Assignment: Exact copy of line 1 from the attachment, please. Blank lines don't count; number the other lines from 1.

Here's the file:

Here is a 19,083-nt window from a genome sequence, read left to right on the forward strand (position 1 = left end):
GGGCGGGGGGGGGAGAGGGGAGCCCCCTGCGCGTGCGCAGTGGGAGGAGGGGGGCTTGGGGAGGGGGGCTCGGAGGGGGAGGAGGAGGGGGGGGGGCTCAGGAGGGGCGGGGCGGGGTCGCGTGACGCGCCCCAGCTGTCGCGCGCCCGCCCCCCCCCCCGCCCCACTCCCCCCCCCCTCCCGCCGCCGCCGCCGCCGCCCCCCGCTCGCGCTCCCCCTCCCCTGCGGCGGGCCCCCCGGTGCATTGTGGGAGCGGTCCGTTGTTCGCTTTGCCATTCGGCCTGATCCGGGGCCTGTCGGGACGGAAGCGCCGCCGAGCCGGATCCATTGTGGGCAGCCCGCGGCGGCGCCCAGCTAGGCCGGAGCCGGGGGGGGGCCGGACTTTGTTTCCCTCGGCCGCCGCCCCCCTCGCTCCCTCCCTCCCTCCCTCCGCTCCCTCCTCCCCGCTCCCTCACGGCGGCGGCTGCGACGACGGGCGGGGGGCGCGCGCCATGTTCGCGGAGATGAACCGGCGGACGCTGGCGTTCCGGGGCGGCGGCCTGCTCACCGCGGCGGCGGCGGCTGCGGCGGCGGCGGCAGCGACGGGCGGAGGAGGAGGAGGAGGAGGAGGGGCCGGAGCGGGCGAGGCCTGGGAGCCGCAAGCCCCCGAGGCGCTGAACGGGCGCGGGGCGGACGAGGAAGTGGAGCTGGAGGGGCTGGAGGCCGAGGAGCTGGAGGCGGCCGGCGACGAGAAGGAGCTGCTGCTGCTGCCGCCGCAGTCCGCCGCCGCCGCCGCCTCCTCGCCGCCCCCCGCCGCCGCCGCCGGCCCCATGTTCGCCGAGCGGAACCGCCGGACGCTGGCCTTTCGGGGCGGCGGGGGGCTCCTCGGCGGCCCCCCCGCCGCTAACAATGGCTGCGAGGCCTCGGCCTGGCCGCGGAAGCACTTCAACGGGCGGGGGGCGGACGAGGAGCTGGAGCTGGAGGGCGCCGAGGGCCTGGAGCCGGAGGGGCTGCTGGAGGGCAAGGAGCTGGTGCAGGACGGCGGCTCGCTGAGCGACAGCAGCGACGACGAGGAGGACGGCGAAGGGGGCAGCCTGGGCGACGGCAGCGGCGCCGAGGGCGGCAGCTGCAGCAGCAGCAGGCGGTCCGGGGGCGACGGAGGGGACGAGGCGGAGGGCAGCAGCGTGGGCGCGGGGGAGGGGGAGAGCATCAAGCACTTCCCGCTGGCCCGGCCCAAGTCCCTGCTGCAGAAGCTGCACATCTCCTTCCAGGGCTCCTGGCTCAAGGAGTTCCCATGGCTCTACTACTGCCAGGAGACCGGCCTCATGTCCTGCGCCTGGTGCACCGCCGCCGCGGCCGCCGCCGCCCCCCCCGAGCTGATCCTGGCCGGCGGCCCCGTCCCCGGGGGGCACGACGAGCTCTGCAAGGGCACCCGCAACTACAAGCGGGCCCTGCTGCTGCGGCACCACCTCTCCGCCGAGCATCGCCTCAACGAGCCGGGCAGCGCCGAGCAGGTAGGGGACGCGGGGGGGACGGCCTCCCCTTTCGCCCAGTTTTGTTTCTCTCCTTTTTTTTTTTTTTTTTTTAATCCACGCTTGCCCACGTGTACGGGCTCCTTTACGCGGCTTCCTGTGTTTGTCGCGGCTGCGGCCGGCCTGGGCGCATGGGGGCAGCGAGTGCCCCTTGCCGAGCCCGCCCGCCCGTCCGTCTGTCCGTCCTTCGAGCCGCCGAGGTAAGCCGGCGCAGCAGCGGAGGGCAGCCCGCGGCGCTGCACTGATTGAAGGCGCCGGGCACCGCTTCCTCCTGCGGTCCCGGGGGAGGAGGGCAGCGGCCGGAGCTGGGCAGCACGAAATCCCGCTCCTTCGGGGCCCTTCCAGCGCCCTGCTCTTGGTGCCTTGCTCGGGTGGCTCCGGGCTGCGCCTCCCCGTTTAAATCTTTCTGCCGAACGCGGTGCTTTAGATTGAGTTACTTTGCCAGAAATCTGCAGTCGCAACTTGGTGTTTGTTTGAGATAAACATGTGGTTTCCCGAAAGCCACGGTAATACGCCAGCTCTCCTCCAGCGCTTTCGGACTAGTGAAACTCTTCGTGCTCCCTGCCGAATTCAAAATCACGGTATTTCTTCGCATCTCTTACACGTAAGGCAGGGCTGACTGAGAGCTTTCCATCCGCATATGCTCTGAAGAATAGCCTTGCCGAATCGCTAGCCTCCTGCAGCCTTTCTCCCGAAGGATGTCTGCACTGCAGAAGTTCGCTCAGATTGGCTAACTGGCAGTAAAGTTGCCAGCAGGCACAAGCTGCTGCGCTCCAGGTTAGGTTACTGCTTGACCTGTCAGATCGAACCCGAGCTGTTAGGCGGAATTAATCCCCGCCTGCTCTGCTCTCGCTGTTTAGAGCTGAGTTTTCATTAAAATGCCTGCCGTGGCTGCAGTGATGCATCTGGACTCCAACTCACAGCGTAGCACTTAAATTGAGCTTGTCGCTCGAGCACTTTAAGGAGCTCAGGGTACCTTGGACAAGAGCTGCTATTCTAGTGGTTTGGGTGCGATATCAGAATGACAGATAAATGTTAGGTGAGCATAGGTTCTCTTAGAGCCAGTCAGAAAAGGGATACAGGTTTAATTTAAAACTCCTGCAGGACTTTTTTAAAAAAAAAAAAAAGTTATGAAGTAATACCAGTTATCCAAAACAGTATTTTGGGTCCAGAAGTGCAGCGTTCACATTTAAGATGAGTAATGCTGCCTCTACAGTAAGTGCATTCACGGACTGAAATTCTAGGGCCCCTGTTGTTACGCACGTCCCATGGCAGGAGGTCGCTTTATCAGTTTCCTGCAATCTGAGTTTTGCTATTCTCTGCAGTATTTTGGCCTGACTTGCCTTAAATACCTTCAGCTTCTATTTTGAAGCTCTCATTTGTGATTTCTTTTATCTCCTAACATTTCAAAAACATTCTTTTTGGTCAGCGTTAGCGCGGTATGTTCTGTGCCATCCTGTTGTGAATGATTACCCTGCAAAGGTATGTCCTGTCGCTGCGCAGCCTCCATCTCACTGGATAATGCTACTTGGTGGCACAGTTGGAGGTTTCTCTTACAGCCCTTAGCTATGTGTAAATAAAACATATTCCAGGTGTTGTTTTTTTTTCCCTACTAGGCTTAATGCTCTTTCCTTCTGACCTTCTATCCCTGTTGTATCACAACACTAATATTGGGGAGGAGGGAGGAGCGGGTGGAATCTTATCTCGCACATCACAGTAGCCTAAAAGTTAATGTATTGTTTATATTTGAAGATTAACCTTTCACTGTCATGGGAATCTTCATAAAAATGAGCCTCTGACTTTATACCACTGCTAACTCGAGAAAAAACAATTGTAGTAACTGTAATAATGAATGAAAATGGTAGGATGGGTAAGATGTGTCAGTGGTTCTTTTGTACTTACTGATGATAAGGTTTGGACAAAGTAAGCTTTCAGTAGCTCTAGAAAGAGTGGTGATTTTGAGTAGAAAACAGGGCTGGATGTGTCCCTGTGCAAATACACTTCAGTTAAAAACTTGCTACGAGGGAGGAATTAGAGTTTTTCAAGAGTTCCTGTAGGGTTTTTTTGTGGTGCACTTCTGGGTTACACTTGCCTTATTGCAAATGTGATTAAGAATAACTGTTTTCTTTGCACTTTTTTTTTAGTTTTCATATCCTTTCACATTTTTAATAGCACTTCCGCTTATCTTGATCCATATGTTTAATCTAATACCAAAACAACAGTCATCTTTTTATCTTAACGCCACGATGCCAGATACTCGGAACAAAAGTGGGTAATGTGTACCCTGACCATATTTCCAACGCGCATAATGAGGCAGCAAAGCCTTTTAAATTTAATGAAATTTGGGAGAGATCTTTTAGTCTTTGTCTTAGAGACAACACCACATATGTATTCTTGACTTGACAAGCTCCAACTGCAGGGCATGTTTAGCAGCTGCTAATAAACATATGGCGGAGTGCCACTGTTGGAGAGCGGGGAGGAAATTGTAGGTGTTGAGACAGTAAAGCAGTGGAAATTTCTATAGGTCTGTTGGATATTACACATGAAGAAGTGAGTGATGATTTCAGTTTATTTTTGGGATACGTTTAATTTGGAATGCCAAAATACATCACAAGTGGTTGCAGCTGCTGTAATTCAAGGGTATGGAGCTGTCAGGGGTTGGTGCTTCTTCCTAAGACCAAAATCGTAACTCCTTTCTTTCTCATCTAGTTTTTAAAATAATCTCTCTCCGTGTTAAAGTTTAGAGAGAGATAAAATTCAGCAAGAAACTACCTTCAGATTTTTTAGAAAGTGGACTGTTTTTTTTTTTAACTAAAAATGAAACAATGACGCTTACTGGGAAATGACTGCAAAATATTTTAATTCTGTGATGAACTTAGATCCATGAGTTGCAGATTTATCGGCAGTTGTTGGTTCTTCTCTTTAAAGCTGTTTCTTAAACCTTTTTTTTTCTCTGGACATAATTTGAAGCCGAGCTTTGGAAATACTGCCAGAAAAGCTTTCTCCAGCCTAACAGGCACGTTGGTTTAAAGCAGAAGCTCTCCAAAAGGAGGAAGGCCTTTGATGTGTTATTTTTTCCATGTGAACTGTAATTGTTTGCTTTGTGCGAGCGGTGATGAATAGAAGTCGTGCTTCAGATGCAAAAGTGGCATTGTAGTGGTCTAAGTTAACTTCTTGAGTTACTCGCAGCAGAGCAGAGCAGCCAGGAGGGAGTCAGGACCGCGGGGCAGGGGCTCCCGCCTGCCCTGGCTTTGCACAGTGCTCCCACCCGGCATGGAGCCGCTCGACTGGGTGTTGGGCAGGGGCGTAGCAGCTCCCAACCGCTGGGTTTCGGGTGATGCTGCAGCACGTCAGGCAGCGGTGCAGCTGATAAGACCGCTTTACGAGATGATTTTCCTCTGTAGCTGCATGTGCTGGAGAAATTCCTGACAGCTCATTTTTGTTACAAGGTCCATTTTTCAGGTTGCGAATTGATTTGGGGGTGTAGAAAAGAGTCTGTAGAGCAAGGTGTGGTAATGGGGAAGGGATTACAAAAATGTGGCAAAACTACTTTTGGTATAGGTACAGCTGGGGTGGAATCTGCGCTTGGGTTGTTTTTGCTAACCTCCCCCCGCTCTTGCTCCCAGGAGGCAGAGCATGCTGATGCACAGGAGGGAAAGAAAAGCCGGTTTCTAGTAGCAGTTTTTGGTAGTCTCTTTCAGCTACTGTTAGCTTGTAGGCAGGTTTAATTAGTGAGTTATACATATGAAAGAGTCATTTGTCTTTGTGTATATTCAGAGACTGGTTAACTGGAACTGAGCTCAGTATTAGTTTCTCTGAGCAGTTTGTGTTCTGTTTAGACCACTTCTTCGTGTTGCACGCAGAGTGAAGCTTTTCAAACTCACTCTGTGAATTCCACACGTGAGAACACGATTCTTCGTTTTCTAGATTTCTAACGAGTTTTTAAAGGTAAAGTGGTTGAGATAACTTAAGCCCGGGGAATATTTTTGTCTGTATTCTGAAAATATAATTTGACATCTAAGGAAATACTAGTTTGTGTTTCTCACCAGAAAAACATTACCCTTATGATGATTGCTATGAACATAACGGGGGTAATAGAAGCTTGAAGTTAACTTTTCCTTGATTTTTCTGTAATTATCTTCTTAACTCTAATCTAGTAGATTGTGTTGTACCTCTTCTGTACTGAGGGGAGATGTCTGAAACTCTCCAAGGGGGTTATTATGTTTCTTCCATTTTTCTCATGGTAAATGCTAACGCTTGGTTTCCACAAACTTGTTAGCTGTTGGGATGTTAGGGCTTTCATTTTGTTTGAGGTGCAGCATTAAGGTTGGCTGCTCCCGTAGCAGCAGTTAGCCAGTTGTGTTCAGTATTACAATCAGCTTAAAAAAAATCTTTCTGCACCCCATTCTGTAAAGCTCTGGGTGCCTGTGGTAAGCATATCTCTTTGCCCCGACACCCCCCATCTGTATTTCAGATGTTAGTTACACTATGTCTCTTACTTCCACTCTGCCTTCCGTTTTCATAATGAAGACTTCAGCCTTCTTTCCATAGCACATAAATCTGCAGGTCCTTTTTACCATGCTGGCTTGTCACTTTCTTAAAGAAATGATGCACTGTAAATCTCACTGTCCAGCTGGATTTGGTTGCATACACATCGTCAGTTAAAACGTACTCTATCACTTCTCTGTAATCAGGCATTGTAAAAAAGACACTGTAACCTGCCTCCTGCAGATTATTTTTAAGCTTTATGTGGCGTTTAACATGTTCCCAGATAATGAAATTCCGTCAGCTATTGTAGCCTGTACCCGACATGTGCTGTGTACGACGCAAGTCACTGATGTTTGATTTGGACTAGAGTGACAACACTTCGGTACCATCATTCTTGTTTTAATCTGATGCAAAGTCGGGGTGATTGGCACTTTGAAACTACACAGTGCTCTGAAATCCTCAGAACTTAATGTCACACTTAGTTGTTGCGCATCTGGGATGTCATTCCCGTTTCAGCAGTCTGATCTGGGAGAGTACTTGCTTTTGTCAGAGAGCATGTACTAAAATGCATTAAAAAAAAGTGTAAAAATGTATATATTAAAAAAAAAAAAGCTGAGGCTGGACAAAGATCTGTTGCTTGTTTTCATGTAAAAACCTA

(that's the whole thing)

Here is a 19,083-nt window from a genome sequence, read left to right on the forward strand (position 1 = left end):